Russia's State-Sponsored Femicide

Russia, world -

Russia's State-Sponsored Femicide

 



In Russia, Each year 14,000 women are murdered in femicide and 13 million more are victims of male violence. A fifth of all Russian women are reported to be violently assaulted by a partner each year. 40% of all violent crimes against Russian women are committed within their families by a male relative or partner. 80% of female prisoners convicted of pre-meditated murder in Russia were acting in self-defence against a violent partner. 

In 2018 three sisters were arrested for killing their abusive father who drove away their mother at gun point. The father, Mikhail Khachaturyan was a businessman who made a name for himself running protection rackets in the 1990s. "He tortured them at night, wouldn't let them sleep ... He did whatever he liked. He had a bell and each of them had to come and submit to whatever he desired. The kids were really suffering." One night, while Khachaturyan was asleep in an armchair his eldest daughter Krestina pepper-sprayed his face. Maria stabbed him with a hunting knife while Angelina hit him on the head with a hammer. According to a statement given by their mother "They were protecting themselves - they actually had no choice." Public outcry led to protests in their support highlighting it was self-defense.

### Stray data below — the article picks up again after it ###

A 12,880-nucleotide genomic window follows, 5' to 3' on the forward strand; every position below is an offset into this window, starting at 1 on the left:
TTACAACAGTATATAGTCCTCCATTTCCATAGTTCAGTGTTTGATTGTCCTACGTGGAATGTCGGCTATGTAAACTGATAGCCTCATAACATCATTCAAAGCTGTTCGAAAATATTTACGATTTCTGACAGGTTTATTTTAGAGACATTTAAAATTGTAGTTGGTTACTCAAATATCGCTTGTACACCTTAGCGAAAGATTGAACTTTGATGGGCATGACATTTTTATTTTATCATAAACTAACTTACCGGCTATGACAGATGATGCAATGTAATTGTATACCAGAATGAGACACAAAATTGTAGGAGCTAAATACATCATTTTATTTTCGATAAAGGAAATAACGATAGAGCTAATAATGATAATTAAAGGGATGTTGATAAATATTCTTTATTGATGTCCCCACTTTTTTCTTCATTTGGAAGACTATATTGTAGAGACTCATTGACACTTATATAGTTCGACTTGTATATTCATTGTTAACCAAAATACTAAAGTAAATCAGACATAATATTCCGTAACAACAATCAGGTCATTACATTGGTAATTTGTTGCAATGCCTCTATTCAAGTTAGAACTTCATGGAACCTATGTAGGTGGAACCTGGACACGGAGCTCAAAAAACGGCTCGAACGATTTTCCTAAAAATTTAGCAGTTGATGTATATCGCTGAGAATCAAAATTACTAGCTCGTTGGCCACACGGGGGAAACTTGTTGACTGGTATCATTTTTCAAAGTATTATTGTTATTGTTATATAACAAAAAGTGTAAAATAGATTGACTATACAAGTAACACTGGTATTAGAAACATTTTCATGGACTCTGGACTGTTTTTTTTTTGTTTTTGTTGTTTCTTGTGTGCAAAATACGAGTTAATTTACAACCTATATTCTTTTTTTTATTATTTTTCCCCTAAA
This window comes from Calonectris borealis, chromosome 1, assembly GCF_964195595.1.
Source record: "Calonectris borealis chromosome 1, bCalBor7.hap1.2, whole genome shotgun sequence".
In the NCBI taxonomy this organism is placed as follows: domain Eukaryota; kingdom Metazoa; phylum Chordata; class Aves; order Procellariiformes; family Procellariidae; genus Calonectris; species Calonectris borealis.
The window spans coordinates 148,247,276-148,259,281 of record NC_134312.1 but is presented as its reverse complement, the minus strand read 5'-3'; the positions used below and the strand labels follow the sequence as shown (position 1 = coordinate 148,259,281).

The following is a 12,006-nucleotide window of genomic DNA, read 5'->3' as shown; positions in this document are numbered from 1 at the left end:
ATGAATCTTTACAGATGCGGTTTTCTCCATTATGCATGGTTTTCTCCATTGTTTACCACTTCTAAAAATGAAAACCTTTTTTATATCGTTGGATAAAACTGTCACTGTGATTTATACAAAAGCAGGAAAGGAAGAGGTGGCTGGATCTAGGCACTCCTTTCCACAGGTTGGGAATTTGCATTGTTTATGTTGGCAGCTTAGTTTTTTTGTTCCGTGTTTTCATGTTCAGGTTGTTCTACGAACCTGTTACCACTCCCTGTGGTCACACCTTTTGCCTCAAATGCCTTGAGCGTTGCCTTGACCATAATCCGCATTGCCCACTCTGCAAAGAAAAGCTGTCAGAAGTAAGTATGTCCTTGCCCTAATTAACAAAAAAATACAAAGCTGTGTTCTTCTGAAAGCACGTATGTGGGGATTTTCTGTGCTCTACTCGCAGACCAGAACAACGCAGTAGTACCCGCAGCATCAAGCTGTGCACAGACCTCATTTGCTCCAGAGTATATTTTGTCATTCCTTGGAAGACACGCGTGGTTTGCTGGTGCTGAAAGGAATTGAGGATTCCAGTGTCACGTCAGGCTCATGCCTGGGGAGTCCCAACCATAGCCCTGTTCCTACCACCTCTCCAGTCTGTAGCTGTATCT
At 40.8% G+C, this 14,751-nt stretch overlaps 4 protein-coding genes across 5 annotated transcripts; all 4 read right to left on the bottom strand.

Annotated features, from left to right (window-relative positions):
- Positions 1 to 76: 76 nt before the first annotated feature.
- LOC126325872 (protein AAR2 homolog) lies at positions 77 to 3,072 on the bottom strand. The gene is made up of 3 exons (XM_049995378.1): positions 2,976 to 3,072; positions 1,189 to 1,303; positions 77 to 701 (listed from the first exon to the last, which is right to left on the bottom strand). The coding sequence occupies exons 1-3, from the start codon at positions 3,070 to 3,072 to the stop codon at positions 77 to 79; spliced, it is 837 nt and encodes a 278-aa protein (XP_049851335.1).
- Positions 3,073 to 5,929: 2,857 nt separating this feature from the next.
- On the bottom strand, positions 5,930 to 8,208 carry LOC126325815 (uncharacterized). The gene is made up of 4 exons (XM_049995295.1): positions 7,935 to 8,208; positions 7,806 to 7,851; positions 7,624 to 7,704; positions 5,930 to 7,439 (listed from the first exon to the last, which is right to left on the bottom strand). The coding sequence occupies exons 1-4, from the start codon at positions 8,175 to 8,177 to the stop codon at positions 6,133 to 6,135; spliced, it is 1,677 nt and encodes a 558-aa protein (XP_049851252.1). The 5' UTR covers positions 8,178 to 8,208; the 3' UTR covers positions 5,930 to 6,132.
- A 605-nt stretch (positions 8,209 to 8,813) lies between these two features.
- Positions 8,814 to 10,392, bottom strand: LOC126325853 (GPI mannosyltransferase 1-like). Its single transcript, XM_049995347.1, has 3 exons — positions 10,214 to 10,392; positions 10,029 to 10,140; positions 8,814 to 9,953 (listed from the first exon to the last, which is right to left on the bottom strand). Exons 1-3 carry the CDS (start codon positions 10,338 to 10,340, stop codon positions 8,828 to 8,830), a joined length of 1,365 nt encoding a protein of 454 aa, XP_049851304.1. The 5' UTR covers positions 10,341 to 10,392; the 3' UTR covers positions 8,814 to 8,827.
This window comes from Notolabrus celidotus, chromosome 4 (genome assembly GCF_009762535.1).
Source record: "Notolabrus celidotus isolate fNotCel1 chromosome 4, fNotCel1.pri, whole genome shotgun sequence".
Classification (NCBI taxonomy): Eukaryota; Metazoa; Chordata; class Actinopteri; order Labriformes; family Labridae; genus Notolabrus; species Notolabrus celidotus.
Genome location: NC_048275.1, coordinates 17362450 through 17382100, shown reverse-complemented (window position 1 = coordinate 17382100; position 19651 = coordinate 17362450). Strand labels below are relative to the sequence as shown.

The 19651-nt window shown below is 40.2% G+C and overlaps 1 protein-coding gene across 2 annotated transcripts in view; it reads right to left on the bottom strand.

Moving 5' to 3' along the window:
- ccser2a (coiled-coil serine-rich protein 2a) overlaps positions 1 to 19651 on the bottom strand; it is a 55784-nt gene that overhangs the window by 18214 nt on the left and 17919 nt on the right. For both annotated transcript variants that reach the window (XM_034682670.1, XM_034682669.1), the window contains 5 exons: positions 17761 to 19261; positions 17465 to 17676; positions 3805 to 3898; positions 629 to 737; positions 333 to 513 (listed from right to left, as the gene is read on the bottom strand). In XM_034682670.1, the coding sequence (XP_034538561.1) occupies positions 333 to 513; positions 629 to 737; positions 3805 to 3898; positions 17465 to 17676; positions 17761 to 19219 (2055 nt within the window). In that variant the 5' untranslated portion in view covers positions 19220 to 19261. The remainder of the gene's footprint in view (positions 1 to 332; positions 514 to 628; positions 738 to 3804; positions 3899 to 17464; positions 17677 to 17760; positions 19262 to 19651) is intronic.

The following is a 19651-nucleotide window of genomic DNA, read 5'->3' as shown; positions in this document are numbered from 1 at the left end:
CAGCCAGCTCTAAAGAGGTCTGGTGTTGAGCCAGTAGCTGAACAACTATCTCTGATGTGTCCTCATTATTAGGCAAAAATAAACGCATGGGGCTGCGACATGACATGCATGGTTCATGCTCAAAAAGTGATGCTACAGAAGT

For several years human rights defenders in Russia have tried and failed to secure official recognition of and protection for victims of domestic violence. At least 40 drafts have been proposed since the early 1990s. The most recent proposal was a bill in 2016, which was rejectedIn 2017 the State Duma relaxed punishments for some forms of domestic violence, amid a campaign for “family values.” In 2017 Parliament passed the 'slapping law' which made any domestic violence that does not cause hospital treatment an administrative rather than a criminal offense. First-time offenders of violence against women can walk away with fines as low as 5,000 rubles ($88) and go back home to continue their abuse.

In 2019 human rights defenders submitted a draft law against domestic violence. It has not yet been adopted, and faces strong resistance. The Kremlin and ultraconservative groups regularly target human rights defenders and groups against violence towards women and also cast them as US funded "traitors". In 2020 under the COVID19 pandemic lockdown calls to special hotlines set up by human rights defenders to report domestic violence soared. In 2020, Putin’s annual grants program gave only $26,968 to organizations protecting victims of domestic violence, an 88% drop from 2019. 

All but one of an estimated dozen male violence against women crisis centers and legal-aid organizations were denied funding for 2021. The exact number of women abused while in lockdown is currently unknown but experts estimate that it may have skyrocketed in Russia.